ethnic, religious, or cultural groups are present
and tolerated within a society.
B. The belief that such a condition is
desirable or socially beneﬁcial.
A. The doctrine that reality is composed of
many ultimate substances.
B. The belief that no single explanatory
system or view of reality can account for all the
phenomena of life.
DECONSTRUCTION - NOT DESTRUCTION!
- A PROCESS OF ANALYZING THE
ASSUMPTIONS BY WHICH POWERFUL
- A PROCESS OF TURNING
METANARRATIVES BACK ON
THEMSELVES SO AS TO REDUCE THEIR
POWER TO DESTROY.
- A PROCESS OF DEMONSTRATING HOW
BELIEFS WERE CONSTRUCTED BY
HUMANS - OFTEN BY TELLING THE STORY
OF THEIR DEVELOPMENT.
“DECONSTRUCTION IS LOVE.”
“JUSTICE CAN NOT BE
When deconstruction and pluralism are
translated to the popular level, they may
A theory, especially in ethics or
aesthetics, that conceptions of truth and
moral values are not absolute but are
relative to the persons or groups holding
… which may degenerate into
The belief that all beliefs are equally valid,
that no belief is better than another, and
that every opinion is equally true.
The problem with folk relativism …
1. It is absurd: THERE ARE NO
ABSOLUTES! (except this one!)
2. It is like acid that eats away
commitment … a chemotherapy that
can kill the patient.
3. It isn’t strong enough to stand up to
violent fundamentalism and
Remember the Taliban’s destruction of
the Pre-Islamic Buddhist statues in
If Christians were in control of
Afghanistan, should they have done
the same thing?
ABSOLUTISM AS CANCER
RELATIVISM AS CHEMOTHERAPY
IS THE GOSPEL AN ABSOLUTIST
OR A PRIVATE PERSONAL TRUE-FOR-ME
Or … An embracing, redeeming,
and unfolding narrative that is
beyond both absolutism and
it ion model
Old t ran
What we need:
Not the excessive and arrogant
conﬁdence of modernity.
Not the insufﬁcient conﬁdence of
… We need a proper conﬁdence
as followers of Jesus.
Who will model this proper
ABSOLUTISM AND EARLY
Thoughts from N. T. Wright
THE CHALLENGE OF JESUS
An epistemology of love
We dare not, as Christians, remain
content with an epistemology wished
upon us from one philosophical and
cultural movement, part of which was
conceived in explicit opposition to
Christianity. …we should allow our
knowledge of [Jesus], and still more
his knowledge of us, to inform us
about what true knowing really is.
I believe that a biblical account of
‘knowing’ should take love as the
basic mode of knowing, with the love
of God as the highest and fullest sort
of knowing that there is, and should
work, so to speak, down from there.
What is love all about? When I love, I
afﬁrm the differentness of the
beloved; not to do so is of course not
love at all but lust. But at the same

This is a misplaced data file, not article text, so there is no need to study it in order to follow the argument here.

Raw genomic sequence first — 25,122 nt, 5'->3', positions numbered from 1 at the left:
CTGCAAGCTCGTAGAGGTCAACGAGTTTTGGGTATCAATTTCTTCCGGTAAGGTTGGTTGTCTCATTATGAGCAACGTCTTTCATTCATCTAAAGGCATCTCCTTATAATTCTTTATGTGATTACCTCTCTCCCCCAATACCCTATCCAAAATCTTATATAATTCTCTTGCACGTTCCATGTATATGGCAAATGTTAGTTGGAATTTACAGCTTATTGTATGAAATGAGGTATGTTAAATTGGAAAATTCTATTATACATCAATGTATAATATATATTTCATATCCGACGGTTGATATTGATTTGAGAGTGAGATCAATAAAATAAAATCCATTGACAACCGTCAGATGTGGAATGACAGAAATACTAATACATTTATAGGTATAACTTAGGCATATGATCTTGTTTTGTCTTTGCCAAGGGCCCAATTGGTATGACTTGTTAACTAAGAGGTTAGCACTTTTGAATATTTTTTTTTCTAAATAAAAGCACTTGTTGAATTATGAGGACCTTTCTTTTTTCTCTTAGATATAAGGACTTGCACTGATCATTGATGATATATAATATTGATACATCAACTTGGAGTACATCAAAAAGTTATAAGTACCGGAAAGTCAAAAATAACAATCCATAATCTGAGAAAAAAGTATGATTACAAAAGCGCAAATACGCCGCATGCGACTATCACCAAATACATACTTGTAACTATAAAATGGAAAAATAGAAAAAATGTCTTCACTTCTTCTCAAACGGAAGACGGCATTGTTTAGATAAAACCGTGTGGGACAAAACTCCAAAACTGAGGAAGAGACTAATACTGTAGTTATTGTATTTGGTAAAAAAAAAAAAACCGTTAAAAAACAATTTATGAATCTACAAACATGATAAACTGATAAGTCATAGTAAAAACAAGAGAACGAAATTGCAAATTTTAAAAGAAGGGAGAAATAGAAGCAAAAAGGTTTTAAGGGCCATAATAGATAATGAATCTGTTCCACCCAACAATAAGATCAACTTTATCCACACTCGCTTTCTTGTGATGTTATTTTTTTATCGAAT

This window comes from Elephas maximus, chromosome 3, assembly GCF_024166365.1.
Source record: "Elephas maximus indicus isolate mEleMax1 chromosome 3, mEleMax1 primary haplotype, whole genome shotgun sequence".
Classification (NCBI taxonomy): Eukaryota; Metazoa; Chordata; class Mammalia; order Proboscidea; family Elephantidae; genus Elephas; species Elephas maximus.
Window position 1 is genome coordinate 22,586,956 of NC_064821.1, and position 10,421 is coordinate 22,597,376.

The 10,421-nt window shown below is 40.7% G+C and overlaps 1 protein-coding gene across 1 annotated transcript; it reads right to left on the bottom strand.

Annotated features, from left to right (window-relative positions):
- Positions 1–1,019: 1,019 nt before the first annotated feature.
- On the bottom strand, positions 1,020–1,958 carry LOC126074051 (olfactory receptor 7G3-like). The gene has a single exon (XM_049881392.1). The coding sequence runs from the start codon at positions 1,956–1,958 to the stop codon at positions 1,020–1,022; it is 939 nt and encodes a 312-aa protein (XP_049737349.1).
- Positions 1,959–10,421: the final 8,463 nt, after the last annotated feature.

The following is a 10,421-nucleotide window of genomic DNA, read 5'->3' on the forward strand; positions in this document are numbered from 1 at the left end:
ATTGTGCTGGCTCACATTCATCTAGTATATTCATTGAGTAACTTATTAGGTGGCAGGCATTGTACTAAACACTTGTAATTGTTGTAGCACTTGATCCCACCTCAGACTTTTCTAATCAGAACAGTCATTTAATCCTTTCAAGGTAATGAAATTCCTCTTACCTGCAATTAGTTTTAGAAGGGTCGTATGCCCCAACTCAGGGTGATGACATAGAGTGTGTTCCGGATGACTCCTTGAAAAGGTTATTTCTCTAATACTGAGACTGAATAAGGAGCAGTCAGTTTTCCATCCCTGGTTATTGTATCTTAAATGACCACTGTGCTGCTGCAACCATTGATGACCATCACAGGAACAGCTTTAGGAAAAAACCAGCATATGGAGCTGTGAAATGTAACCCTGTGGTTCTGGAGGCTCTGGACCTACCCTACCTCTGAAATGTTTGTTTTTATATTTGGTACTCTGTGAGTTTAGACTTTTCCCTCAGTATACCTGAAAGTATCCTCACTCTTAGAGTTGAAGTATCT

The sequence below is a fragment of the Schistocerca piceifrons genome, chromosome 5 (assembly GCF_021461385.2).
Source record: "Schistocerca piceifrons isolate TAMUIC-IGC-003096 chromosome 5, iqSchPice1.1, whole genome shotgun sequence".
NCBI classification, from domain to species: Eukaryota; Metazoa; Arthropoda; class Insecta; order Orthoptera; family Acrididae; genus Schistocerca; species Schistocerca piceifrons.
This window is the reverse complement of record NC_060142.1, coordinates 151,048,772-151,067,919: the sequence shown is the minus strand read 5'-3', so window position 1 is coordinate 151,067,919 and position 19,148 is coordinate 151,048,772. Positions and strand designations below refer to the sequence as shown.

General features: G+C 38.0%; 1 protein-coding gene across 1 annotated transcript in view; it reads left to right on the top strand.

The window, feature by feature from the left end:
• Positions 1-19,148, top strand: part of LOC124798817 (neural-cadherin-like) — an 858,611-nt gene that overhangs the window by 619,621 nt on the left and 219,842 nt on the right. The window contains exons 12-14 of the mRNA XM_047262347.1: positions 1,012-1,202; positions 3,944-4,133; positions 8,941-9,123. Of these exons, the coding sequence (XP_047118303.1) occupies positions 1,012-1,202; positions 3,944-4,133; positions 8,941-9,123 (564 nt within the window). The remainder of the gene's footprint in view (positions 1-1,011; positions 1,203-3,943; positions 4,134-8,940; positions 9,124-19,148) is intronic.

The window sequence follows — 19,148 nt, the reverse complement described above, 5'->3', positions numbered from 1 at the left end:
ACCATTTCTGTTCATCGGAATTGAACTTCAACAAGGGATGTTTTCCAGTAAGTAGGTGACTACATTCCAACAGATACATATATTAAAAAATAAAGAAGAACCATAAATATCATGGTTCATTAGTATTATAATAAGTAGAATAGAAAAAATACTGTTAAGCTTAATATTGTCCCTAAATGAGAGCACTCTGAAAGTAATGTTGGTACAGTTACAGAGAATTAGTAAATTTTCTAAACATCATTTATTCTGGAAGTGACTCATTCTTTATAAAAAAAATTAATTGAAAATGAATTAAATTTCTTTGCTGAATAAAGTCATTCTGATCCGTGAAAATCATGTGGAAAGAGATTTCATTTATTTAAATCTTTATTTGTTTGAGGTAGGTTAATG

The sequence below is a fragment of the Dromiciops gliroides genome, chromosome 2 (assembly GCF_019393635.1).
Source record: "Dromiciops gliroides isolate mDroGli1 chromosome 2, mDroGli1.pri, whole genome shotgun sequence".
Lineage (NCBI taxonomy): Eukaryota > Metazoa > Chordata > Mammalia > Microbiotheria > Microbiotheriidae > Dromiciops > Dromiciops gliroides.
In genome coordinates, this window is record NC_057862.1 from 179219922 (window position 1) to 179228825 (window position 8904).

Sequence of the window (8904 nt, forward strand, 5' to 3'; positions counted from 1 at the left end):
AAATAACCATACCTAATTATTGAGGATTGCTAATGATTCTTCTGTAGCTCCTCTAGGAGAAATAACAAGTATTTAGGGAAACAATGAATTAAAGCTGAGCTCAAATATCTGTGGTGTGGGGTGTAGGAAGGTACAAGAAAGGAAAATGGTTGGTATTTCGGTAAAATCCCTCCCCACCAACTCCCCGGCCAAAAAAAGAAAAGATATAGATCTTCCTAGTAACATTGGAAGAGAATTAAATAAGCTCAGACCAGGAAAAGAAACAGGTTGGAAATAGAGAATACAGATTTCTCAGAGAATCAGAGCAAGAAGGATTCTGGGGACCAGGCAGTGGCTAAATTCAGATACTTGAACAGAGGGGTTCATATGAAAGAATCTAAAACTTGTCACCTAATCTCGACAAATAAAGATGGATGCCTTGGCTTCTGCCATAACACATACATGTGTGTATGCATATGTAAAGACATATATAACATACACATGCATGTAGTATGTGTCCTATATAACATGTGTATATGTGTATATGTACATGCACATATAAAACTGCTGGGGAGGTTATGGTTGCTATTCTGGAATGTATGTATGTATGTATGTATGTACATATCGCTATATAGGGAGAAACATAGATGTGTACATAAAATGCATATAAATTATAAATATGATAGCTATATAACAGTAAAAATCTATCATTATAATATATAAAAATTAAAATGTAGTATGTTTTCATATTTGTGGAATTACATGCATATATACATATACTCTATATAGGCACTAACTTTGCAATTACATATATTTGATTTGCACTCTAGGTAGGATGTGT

time when I love, I am not a detached
observer, the ﬂy on the wall of
objectivist epistemology. I am
passionately and compassionately
involved with the life and being of that
… which I am loving.
[note: beyond subject and objective)
I believe that we can and must as
Christians within a postmodern world
give an account of human knowing
that will apply to music and
mathematics, to biology and to
history, to theology and to chemistry.
We need to articulate, for the post-
postmodern world, what we might call
an epistemology of love.
This is at the heart of our great
opportunity here and now, for serious
and joyful Christian mission to the
post-postmodern world. We live in a
time of cultural crisis. At the moment
I don’t hear anyone out there pointing
a way forward out of the postmodern
morass; some people are still trying to
put up the shutters and live in a pre-
modern world, many are clinging to
modernism for all they’re worth …
But we can do better than that…. The
gospel of Jesus points us and indeed
urges us to be at the leading edge of
the whole culture, articulating in
story and music and art and
philosophy and education and poetry
and politics and theology and even,
heaven help us, biblical studies, a
worldview that will mount the
historically rooted Christian challenge
to both modernity and
postmodernity, leading the way into
the post-postmodern world with joy
and humor and gentleness and good
judgment and true wisdom.
I believe we face the question: if not
now, then when? … If not us, then
who? And if the gospel of Jesus is not
the key to this task, then what is?
pluralism, and relativism
To a proper, humble confidence (not
absolutism), and to love for neighbor,
stranger, and enemy (not simply
pluralism or relativism), rooted in the
good news of Jesus Christ
From E. Stanley Jones (1884-1973), The Christ of
the Indian Road:
When Mohammedanism confronted
Hinduism the demand was of absolute
surrender - a complete wiping of the
slate of the past and the dictates of the
prophet written in its stead…. Does
Jesus take the same attitude? Are his